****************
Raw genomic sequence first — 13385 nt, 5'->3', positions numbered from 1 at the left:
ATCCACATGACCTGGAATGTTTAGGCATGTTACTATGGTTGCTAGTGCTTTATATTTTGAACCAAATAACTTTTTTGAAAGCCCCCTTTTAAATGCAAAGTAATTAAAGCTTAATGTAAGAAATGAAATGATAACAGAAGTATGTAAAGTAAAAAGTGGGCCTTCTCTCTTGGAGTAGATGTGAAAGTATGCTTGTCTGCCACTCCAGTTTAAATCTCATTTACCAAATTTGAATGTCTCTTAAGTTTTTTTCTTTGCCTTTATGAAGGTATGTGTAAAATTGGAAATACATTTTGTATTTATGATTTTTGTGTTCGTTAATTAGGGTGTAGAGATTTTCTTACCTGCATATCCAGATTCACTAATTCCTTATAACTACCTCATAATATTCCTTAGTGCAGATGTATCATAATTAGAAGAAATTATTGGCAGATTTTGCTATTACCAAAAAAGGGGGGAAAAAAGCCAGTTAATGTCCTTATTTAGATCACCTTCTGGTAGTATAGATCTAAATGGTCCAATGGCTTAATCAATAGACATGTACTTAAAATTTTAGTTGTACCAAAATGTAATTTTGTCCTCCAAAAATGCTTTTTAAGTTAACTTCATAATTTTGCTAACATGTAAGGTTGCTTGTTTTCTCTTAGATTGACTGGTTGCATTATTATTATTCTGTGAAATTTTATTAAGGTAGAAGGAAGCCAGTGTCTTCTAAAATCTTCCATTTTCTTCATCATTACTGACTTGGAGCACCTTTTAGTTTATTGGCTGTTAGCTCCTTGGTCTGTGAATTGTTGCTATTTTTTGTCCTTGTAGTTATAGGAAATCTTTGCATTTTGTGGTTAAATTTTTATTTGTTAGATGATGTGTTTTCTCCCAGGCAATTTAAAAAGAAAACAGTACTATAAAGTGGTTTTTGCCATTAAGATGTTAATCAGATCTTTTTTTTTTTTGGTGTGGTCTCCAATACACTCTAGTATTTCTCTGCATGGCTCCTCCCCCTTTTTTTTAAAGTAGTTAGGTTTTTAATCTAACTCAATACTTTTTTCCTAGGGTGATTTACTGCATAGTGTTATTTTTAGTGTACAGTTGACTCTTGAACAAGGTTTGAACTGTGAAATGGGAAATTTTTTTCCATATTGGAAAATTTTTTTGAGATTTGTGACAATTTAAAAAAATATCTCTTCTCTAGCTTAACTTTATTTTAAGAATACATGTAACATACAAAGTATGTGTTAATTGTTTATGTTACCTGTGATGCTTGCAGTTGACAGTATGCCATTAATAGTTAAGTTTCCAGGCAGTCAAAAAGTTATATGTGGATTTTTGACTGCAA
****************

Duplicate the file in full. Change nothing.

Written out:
Raw genomic sequence first — 13385 nt, 5'->3', positions numbered from 1 at the left:
ATCCACATGACCTGGAATGTTTAGGCATGTTACTATGGTTGCTAGTGCTTTATATTTTGAACCAAATAACTTTTTTGAAAGCCCCCTTTTAAATGCAAAGTAATTAAAGCTTAATGTAAGAAATGAAATGATAACAGAAGTATGTAAAGTAAAAAGTGGGCCTTCTCTCTTGGAGTAGATGTGAAAGTATGCTTGTCTGCCACTCCAGTTTAAATCTCATTTACCAAATTTGAATGTCTCTTAAGTTTTTTTCTTTGCCTTTATGAAGGTATGTGTAAAATTGGAAATACATTTTGTATTTATGATTTTTGTGTTCGTTAATTAGGGTGTAGAGATTTTCTTACCTGCATATCCAGATTCACTAATTCCTTATAACTACCTCATAATATTCCTTAGTGCAGATGTATCATAATTAGAAGAAATTATTGGCAGATTTTGCTATTACCAAAAAAGGGGGGAAAAAAGCCAGTTAATGTCCTTATTTAGATCACCTTCTGGTAGTATAGATCTAAATGGTCCAATGGCTTAATCAATAGACATGTACTTAAAATTTTAGTTGTACCAAAATGTAATTTTGTCCTCCAAAAATGCTTTTTAAGTTAACTTCATAATTTTGCTAACATGTAAGGTTGCTTGTTTTCTCTTAGATTGACTGGTTGCATTATTATTATTCTGTGAAATTTTATTAAGGTAGAAGGAAGCCAGTGTCTTCTAAAATCTTCCATTTTCTTCATCATTACTGACTTGGAGCACCTTTTAGTTTATTGGCTGTTAGCTCCTTGGTCTGTGAATTGTTGCTATTTTTTGTCCTTGTAGTTATAGGAAATCTTTGCATTTTGTGGTTAAATTTTTATTTGTTAGATGATGTGTTTTCTCCCAGGCAATTTAAAAAGAAAACAGTACTATAAAGTGGTTTTTGCCATTAAGATGTTAATCAGATCTTTTTTTTTTTTGGTGTGGTCTCCAATACACTCTAGTATTTCTCTGCATGGCTCCTCCCCCTTTTTTTTAAAGTAGTTAGGTTTTTAATCTAACTCAATACTTTTTTCCTAGGGTGATTTACTGCATAGTGTTATTTTTAGTGTACAGTTGACTCTTGAACAAGGTTTGAACTGTGAAATGGGAAATTTTTTTCCATATTGGAAAATTTTTTTGAGATTTGTGACAATTTAAAAAAATATCTCTTCTCTAGCTTAACTTTATTTTAAGAATACATGTAACATACAAAGTATGTGTTAATTGTTTATGTTACCTGTGATGCTTGCAGTTGACAGTATGCCATTAATAGTTAAGTTTCCAGGCAGTCAAAAAGTTATATGTGGATTTTTGACTGCAA